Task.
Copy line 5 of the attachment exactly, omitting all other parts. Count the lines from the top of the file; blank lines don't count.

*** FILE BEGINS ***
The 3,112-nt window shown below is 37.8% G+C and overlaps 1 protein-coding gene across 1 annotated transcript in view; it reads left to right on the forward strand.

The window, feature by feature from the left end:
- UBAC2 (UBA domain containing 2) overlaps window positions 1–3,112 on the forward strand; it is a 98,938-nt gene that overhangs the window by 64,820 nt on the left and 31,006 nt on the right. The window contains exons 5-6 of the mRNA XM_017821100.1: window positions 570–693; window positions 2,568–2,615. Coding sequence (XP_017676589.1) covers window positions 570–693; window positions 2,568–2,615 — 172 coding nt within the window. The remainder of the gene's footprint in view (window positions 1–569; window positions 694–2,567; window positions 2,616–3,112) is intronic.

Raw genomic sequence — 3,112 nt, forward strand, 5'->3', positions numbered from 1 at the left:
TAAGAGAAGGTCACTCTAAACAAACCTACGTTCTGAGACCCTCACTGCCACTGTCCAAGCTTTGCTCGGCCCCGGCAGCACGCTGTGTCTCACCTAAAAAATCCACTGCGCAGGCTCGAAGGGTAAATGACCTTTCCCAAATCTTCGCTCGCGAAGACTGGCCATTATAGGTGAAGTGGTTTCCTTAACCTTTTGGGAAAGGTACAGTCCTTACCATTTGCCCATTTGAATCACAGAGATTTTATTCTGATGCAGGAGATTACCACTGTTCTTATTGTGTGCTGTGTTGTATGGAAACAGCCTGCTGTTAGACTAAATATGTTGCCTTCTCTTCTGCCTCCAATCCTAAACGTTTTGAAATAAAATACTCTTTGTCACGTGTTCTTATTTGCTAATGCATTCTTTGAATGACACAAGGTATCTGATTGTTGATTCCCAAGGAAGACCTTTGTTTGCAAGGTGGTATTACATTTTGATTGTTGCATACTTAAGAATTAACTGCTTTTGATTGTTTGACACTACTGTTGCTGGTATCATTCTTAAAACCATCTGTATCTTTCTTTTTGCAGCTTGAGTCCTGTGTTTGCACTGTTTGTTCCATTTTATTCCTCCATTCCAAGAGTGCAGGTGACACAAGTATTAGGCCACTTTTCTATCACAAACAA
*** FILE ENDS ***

TAAGAGAAGGTCACTCTAAACAAACCTACGTTCTGAGACCCTCACTGCCACTGTCCAAGCTTTGCTCGGCCCCGGCAGCACGCTGTGTCTCACCTAAAAAATCCACTGCGCAGGCTCGAAGGGTAAATGACCTTTCCCAAATCTTCGCTCGCGAAGACTGGCCATTATAGGTGAAGTGGTTTCCTTAACCTTTTGGGAAAGGTACAGTCCTTACCATTTGCCCATTTGAATCACAGAGATTTTATTCTGATGCAGGAGATTACCACTGTTCTTATTGTGTGCTGTGTTGTATGGAAACAGCCTGCTGTTAGACTAAATATGTTGCCTTCTCTTCTGCCTCCAATCCTAAACGTTTTGAAATAAAATACTCTTTGTCACGTGTTCTTATTTGCTAATGCATTCTTTGAATGACACAAGGTATCTGATTGTTGATTCCCAAGGAAGACCTTTGTTTGCAAGGTGGTATTACATTTTGATTGTTGCATACTTAAGAATTAACTGCTTTTGATTGTTTGACACTACTGTTGCTGGTATCATTCTTAAAACCATCTGTATCTTTCTTTTTGCAGCTTGAGTCCTGTGTTTGCACTGTTTGTTCCATTTTATTCCTCCATTCCAAGAGTGCAGGTGACACAAGTATTAGGCCACTTTTCTATCACAAACAA